- a) Hearing loss and tinnitus.
Musicians have a much higher incidence of noise-induced hearing loss and tinnitus due to their profession, with the hearing loss tending to be in the higher frequencies of 3000-6000 Hz. In a recent study (Distadio et al, 2018), (22), hearing loss was found in 38.6 % of professional musicians overall, with rates of 63.5% in pop and rock musicians, and 32.8% in classical musicians. This hearing loss was symmetrical in 68% of pop and rock musicians, and in 44.5% of classical musicians. It is thought that the lower rate of symmetrical hearing loss in classical musicians is due to those musicians whose instruments are played in an asymmetrical manner. Tinnitus was found to be equally distributed in both classical, pop and rock musicians.
Earplugs and an increasing awareness of the risk to musicians’ hearing both have an important role to play, and orchestras have become far more aware in recent years of the noise levels to which their members are exposed. Orchestral managers now have an obligation to provide a safe working environment for their players, both employed and freelance. For example, noise levels at the back desks of second violin and viola players in large orchestras situated just in front of the brass, woodwind and percussion sections can be extremely high.
BAPAM have a useful factsheet on hearing loss on their website, ‘Don’t lose the Music!’ (23). Other sources of help include Action on Hearing Loss (www.actiononhearingloss.org.uk/your-hearing/look-after-your-hearing), the British Tinnitus Association (www.tinnitus.org.uk), and Musicians Hearing Services, a private audiology service with a good understanding of the specific needs of musicians (www.musicianshearingservices.co.uk).
Help Musicians UK run a Musicians’ Hearing Health Scheme which gives all professional musicians in the UK access to specialist hearing assessments and protection (www.help-musicians.org.uk/working-retired-musicians/musicians-hearing).
- b) Hyperacusis/diplocusis
Hyperacusis, which is the heightened sensitivity to certain sounds, has been found to again be more common in musicians. A study in 1999 found that of 100 patients with hyperacusis, 25% were in a music-related profession, and 31% felt that exposure to loud music (either professionally or at loud pop or rock concerts) had caused their problem. Cumulative exposure to loud noise seems to be the major risk factor, and drummers appear to be at particular risk.
Diplocusis, ie the same musical tone being perceived as being of a different pitch when heard in the right and left ear of the same listener, is commoner in those with hearing loss, particularly asymmetrical loss. This can be a devastating problem for professional musicians, especially those who play instruments where they have to pitch each note that they play.
- c) Vocal nodules and other vocal cord disorders.
Vocal cord disorders can be particularly problematic for singers, and include injuries, nodules, polyps, sores, infections, and virus-induced growths. Other problems include vocal cord paralysis, and gastric reflux.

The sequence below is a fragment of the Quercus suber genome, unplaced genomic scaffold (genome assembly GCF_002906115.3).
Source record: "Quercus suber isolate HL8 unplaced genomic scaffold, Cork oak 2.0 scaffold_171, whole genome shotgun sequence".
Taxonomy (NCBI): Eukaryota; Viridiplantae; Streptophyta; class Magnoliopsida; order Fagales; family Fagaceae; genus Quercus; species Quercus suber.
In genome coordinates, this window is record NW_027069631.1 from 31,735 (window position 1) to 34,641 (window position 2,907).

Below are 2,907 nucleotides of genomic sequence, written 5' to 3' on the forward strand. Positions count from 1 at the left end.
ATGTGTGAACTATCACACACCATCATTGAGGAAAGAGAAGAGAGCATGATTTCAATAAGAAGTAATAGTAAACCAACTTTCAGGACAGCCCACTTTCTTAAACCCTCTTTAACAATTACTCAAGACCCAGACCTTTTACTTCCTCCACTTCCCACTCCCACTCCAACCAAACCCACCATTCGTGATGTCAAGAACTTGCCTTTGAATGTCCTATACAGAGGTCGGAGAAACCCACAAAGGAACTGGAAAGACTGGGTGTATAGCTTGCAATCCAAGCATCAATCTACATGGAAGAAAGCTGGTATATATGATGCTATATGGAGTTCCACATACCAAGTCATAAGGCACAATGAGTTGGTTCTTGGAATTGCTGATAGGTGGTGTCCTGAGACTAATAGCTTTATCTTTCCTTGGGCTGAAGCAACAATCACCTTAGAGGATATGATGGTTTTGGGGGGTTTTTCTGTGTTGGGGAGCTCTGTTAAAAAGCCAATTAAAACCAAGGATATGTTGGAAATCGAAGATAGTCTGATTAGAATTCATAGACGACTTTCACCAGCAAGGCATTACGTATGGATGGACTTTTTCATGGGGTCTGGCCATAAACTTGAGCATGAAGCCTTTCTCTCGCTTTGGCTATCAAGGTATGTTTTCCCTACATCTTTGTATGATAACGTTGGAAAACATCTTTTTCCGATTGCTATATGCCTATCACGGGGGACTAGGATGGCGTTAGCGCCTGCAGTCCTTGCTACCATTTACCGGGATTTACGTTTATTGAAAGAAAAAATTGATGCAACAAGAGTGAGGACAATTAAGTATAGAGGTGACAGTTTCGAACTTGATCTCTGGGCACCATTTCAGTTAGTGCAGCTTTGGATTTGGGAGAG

Singers with voice disorders are most likely to have Muscle Tension Imbalance (MTI) rather than organic pathology or structural abnormality, and this diagnosis is often missed in ENT clinics. MTI in singers is assessed by means of nasendoscopy in a small number of specialist voice clinics.
Symptoms include a hoarse or raspy voice, losing the ability to hit high notes when singing, a deepening of the voice, sore throat, and an increased effort needed for talking. Vocal cord disorders are often caused by vocal abuse or misuse. Excessive use of the voice, smoking and inhaling irritants are all causative factors.
Early diagnosis is needed for successful treatment. This may include stopping the behaviour causing the problem, resting the voice, medication, referral to SALT, or even surgery to remove any growths.
Important ways of protecting the voice include hydration, adequate warming up, good posture and technique, resting in the event of an upper respiratory tract infection, and avoiding alcohol, cigarette smoke and caffeine. Good upper body posture is also important.
As with any patient with hoarseness lasting more than 2 weeks, new onset hoarseness should be referred under the 2 week wait, and specialist voice clinics may also be helpful.
The British Voice Association can also be a source of help. BAPAM have also produced a useful factsheet ‘Vocal Health problems in performing artists: BAPAM recommendations to GPs regarding voice clinic referral,’ and have a Vocal Health Working Group to advise on best practice in vocal health. This comprises of ENT specialists, SALT therapists, physiotherapists and vocal rehabilitation coaches.
- d) Pharyngeal pouches.
Wind and brass players, in particular trumpeters and clarinettists, have been found to have an increased incidence of pharyngeal pouches. Indeed a study (26) showed that in a sample of 21 wind and brass players, all had some degree of lateral laryngopharyngeal diverticulae, and the authors considered that this must be considered an ‘overuse injury’ in these players.